A DROUGHT WITH NO BEGINNING OR END
California’s drought is so severe that water rights and management are now a primordial obsession for many growers; one is either blessed or cursed given their positioning in relation to water resources and rights. But regardless of access to a rapidly diminishing source of water, why not mitigate one’s need by configuring vines for dry farming?
Any proponent of dry farming — especially an early pioneer of California dry farming, Frog’s Leap winemaker John Williams — is quick to point out that vines which are irrigated render a wine which tastes completely different, as they need only create roots near the surface of the soil to feed. These irrigated vines tend to produce wines higher in alcohol which bear a too fruity profile — often hot and jammy. John Williams was branded a nutbag for the longest time, but in the midst of the drought California is facing, Frog’s Leap is overjoyed to be sitting on St George (a Vitis rupestris subtype) rootstock and dry farming.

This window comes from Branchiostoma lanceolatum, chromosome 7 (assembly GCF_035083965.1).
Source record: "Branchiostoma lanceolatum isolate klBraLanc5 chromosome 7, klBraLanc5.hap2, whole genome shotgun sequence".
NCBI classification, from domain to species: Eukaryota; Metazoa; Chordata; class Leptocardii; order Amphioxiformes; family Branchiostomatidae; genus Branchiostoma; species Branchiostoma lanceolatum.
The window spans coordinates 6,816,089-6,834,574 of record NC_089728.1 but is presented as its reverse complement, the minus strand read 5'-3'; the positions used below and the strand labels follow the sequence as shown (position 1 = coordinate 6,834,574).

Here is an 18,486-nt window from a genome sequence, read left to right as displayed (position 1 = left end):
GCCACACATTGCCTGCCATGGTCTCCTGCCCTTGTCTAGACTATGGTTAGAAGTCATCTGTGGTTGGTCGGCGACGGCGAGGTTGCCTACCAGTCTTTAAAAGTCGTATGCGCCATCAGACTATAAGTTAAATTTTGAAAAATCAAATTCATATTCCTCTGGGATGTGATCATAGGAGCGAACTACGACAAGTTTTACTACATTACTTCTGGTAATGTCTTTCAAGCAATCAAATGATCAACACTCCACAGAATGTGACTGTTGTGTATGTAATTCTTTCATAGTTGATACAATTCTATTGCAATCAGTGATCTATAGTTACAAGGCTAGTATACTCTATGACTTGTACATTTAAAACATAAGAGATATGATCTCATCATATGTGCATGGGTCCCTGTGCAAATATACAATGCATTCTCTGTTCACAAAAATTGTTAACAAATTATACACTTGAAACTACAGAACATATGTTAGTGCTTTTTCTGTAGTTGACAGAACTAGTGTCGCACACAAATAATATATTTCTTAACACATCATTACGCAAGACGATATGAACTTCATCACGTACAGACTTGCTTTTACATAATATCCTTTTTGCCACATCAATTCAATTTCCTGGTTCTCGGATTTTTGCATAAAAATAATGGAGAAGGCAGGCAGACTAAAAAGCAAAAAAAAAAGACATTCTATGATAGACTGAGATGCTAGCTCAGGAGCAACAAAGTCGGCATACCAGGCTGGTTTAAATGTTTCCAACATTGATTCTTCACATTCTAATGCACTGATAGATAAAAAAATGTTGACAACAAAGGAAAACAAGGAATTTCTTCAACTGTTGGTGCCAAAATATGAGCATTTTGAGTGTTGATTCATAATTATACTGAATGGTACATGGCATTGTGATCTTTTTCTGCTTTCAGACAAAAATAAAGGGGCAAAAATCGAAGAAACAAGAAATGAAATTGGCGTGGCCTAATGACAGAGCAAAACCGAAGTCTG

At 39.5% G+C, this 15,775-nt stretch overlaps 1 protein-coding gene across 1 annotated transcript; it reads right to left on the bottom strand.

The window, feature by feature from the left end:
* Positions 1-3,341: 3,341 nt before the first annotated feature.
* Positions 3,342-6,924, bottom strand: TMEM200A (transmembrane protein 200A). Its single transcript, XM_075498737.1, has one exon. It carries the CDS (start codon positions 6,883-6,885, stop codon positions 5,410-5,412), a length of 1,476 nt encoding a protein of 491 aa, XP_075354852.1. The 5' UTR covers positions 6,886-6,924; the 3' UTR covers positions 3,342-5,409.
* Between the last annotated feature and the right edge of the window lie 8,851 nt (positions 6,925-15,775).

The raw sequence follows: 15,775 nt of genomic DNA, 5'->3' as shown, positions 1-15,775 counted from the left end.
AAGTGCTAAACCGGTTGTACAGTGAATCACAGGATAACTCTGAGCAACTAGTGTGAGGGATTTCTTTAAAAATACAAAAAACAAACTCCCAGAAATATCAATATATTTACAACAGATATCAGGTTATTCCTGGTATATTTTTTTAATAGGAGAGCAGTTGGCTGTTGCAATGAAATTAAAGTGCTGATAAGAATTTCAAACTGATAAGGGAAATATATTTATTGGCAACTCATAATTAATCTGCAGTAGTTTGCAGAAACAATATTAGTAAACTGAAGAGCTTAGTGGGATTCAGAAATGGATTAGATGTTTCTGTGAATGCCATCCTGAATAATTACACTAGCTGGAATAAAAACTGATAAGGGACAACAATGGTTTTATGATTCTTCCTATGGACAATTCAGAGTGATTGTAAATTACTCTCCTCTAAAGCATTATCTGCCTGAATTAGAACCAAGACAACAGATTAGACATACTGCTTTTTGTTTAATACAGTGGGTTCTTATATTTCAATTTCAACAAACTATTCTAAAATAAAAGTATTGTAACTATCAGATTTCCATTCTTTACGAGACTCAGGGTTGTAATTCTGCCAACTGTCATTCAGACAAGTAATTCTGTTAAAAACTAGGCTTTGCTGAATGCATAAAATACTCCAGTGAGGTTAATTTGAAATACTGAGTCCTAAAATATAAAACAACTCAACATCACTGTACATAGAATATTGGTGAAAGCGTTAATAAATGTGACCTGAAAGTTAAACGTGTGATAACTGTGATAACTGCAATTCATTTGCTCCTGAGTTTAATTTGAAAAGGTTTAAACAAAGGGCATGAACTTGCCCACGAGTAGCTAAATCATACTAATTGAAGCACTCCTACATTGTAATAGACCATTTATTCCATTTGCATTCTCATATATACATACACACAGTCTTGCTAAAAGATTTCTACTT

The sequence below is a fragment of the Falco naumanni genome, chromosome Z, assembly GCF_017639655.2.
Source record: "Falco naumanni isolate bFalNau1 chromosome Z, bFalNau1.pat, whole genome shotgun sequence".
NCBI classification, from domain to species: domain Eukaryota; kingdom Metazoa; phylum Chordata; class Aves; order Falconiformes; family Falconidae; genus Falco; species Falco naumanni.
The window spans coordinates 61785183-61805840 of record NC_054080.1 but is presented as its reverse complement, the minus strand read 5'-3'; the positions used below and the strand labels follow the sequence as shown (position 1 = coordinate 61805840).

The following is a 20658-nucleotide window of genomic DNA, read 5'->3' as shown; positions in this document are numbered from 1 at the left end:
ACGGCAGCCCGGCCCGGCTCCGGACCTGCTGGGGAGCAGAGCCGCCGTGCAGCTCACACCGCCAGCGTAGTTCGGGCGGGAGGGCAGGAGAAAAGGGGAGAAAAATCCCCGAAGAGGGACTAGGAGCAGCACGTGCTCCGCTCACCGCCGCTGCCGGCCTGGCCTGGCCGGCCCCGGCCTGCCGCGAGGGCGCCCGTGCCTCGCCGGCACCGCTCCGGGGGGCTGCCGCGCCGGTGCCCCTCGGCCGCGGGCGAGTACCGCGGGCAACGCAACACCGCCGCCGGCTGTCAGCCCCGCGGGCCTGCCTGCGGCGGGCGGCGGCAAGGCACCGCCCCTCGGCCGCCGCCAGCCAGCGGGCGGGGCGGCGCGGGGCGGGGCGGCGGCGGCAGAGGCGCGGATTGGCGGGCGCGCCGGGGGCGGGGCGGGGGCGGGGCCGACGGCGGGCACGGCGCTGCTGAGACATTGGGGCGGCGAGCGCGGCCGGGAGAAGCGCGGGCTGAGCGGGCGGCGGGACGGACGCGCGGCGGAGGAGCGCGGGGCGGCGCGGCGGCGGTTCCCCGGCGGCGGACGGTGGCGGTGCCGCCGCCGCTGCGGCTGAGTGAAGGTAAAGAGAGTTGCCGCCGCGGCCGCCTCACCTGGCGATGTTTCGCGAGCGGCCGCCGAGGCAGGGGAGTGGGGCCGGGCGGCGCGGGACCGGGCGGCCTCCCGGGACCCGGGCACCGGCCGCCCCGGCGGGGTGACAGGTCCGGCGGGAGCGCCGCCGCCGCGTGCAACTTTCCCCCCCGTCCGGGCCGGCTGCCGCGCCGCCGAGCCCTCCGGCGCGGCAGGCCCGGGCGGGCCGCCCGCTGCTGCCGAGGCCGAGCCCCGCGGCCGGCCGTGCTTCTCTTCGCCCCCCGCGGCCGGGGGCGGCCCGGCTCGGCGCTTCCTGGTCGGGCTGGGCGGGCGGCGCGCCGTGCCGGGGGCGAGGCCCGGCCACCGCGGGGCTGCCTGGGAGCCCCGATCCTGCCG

Mike Chelini, winemaker at Stony Hill explains: “I’m working on getting the minerality out of the soil. As the roots go down, I think they give you more interesting minerality and character of fruit. The 1970’s Beaulieu Vineyard Georges de Latour Private Reserve are still beautiful wines, but 15.7% alcohol is the new wave. Many of today’s consumers and media like instant gratification: the old days of laying down a BV don’t happen much anymore. But at Stony Hill we prefer a more restrained style. To me, this is real wine — and it’s what I prefer to drink.”
HOW DID WE GET HERE?
Oddly, America was the cause of — and solution to — phylloxera. The aphid hitched a ride on cuttings taken for experimental purposes to France in the mid 1800’s, to discover the ultimate happy hunting ground: miles of Vitis vinifera without a defense in place.
Once the phylloxera louse killed Europe’s Vitis vinifera vine stock in the 1870’s and 1880’s, it took a while for the Old World to figure out that grafting Vitis vinifera onto America’s Vitis rupestris and Vitis riparia rootstock was the best way to beat phylloxera. Quite naturally, American rupestris and riparia had already evolved defenses.